There will be fewer candidates to choose from in this April's local elections, after most parties fell short of their target numbers for candidate registration. The Finnish electoral system encourages parties to stand as many candidates as they can, in order to maximise the number of votes for the party list as a whole.
Unfortunately for most parties, they have fewer candidates this year than last time local elections were held in 2012. That's partly due to a municipal reform passed in 2015 that reduces the number of councillors in the smallest municipalities.
The National Coalition Party fell a long way short of its target of standing 7,000 candidates nationwide, with just 5,700 signed up to the party's lists. The Social Democrats have more than 6,000 candidates, but that's around a thousand down on their figure for 2012.
The Centre Party, whose strength is in the rural hinterlands, has some 7,450 candidates—that's down from more than 8,000 in 2012. The Finns Party also saw a slight drop in members running for office, with around 3,800 standing this year.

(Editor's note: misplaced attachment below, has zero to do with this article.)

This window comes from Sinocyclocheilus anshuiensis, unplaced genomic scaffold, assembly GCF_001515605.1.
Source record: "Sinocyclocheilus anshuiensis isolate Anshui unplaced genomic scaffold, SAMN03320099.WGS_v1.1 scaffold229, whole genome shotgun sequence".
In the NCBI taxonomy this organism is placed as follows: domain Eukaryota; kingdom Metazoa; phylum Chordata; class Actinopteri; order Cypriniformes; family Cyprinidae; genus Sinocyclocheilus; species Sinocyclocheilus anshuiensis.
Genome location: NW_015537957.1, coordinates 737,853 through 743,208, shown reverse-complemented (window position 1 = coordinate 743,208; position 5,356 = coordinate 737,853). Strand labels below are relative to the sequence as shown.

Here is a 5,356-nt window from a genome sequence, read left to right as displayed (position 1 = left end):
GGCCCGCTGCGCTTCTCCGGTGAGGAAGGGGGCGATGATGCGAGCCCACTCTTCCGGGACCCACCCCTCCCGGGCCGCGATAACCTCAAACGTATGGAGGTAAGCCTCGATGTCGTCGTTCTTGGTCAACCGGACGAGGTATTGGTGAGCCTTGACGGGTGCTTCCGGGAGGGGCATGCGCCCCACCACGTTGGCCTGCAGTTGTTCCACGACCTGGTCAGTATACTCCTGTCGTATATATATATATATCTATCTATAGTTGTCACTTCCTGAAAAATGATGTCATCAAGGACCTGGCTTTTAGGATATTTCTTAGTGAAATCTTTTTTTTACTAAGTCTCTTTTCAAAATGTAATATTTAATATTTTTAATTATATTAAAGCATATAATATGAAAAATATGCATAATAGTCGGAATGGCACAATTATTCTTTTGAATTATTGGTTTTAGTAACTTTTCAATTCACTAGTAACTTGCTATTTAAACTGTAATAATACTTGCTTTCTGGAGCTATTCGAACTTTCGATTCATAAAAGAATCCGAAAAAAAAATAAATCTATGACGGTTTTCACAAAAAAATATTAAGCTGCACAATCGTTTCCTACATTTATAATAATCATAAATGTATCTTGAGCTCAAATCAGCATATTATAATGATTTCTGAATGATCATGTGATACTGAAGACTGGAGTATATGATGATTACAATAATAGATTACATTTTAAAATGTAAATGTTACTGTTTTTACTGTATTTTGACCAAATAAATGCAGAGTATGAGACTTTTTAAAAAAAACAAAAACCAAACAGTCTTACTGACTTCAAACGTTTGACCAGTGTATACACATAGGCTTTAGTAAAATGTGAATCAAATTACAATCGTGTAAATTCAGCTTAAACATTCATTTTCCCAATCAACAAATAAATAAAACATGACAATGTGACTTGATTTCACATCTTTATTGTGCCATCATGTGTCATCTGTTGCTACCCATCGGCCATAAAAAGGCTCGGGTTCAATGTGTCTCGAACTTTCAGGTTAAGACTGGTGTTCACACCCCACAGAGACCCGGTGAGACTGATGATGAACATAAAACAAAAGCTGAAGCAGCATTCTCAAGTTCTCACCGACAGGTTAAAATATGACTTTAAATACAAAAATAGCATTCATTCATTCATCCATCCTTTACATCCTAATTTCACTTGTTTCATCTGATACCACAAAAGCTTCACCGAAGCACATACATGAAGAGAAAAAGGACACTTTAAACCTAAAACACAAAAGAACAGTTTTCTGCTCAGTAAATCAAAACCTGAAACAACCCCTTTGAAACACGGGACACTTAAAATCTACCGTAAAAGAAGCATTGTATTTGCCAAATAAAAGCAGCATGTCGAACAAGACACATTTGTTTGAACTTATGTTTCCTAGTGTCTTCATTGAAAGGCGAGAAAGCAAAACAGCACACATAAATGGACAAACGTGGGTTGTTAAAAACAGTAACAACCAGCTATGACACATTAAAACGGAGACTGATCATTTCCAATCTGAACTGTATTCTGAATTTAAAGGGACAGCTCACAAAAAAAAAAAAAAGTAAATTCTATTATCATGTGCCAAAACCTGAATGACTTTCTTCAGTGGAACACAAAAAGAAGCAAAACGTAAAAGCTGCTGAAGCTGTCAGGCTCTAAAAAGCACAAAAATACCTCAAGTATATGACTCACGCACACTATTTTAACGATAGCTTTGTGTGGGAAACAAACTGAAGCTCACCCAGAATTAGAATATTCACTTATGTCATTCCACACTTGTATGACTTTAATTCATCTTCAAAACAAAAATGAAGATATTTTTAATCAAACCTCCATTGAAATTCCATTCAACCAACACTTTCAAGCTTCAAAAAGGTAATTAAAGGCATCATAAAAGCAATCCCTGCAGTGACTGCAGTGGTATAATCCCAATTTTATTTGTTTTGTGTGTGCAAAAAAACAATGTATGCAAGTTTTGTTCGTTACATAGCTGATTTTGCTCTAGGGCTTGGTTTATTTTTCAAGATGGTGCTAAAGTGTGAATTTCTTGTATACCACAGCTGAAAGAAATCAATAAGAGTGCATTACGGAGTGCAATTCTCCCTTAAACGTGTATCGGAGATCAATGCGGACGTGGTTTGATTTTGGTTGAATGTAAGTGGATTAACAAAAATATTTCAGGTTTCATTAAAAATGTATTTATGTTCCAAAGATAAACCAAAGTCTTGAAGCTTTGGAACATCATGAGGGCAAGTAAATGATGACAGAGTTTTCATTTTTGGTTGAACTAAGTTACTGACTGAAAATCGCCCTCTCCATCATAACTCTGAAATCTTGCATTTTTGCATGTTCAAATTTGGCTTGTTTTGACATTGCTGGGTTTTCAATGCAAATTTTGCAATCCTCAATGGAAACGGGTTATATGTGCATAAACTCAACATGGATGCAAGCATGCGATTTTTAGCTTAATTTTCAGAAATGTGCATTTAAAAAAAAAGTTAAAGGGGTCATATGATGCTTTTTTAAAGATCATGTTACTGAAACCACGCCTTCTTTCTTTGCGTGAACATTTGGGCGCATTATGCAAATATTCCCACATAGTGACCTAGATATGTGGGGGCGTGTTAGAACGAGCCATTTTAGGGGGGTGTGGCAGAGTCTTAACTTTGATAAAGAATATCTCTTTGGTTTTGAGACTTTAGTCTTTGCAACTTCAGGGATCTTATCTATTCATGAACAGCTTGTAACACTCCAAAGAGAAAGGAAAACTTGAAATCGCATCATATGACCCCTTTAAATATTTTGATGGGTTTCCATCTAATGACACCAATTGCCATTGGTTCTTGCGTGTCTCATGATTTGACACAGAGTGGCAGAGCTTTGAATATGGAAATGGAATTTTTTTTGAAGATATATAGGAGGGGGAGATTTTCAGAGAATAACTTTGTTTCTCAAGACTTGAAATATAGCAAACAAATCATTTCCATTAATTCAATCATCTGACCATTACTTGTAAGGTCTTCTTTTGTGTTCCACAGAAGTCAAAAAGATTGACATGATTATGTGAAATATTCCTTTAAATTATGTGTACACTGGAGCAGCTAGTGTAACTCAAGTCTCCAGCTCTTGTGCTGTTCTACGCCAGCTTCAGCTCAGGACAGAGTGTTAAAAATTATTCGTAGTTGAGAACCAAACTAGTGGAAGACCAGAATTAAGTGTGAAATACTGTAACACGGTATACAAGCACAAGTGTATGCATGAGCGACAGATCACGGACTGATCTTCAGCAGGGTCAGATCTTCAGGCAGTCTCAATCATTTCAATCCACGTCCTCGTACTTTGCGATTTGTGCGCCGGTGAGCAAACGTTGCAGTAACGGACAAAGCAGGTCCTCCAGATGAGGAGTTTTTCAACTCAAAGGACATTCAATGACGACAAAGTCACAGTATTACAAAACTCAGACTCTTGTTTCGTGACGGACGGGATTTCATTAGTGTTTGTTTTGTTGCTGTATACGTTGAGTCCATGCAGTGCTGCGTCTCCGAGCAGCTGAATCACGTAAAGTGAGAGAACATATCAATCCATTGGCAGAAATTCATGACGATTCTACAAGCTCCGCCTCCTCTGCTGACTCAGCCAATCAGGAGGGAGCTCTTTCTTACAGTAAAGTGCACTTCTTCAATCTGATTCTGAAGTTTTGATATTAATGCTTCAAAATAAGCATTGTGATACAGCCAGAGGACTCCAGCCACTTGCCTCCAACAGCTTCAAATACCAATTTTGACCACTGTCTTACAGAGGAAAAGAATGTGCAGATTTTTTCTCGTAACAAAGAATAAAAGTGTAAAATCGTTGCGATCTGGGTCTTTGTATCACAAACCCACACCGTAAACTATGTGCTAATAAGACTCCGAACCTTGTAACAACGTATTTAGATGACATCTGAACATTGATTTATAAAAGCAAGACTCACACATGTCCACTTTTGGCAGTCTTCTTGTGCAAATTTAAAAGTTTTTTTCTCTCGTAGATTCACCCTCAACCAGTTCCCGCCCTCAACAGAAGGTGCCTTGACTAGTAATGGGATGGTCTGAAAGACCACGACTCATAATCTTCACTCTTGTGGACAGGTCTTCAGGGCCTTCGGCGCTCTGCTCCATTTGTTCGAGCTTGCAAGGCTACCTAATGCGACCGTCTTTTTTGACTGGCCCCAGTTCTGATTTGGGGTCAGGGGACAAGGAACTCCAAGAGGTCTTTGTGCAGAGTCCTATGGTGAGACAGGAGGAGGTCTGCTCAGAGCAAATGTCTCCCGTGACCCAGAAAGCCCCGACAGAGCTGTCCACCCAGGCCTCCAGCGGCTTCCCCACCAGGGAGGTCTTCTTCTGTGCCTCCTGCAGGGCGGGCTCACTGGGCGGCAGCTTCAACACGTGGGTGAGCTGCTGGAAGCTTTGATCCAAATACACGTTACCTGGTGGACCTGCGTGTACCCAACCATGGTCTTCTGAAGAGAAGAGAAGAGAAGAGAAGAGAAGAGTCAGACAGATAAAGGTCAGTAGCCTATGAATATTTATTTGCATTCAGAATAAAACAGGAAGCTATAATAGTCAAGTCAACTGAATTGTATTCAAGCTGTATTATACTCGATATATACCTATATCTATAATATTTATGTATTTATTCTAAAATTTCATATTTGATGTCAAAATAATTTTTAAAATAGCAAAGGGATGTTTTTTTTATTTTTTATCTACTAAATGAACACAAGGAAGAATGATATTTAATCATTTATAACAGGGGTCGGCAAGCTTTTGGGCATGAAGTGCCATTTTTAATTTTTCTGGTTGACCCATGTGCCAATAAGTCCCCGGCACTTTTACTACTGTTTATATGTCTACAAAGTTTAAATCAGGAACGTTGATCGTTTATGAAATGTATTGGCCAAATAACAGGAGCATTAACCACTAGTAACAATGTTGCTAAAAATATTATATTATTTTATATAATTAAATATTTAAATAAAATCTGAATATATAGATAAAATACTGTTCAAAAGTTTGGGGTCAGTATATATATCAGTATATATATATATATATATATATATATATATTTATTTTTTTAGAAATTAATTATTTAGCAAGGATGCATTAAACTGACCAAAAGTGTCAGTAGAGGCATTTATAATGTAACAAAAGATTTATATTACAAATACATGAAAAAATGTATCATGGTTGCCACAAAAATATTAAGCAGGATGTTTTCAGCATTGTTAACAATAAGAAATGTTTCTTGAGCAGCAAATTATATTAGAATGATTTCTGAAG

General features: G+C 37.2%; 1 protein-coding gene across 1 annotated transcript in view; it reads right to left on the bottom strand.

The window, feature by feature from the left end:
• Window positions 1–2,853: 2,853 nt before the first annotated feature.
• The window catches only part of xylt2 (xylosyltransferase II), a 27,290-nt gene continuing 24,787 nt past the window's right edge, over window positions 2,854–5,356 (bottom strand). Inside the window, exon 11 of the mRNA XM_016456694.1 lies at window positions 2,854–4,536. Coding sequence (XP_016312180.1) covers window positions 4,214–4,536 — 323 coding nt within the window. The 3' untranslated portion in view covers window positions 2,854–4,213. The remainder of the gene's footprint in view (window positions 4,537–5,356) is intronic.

Of the smaller parties, the Christian Democrats did best, exceeding their target and running some 2,000 candidates, while the Greens also managed to increase numbers since 2012.
The Left Alliance and Swedish People's Party are both running fewer candidates this year than in 2012.
Candidates start campaigning in earnest now, with many to be found in market squares across the country, on social media, at local election debates and out and about in their communities. Most Finnish residents have the right to vote in the election, even if they are not Finnish citizens, provided they meet residency requirements.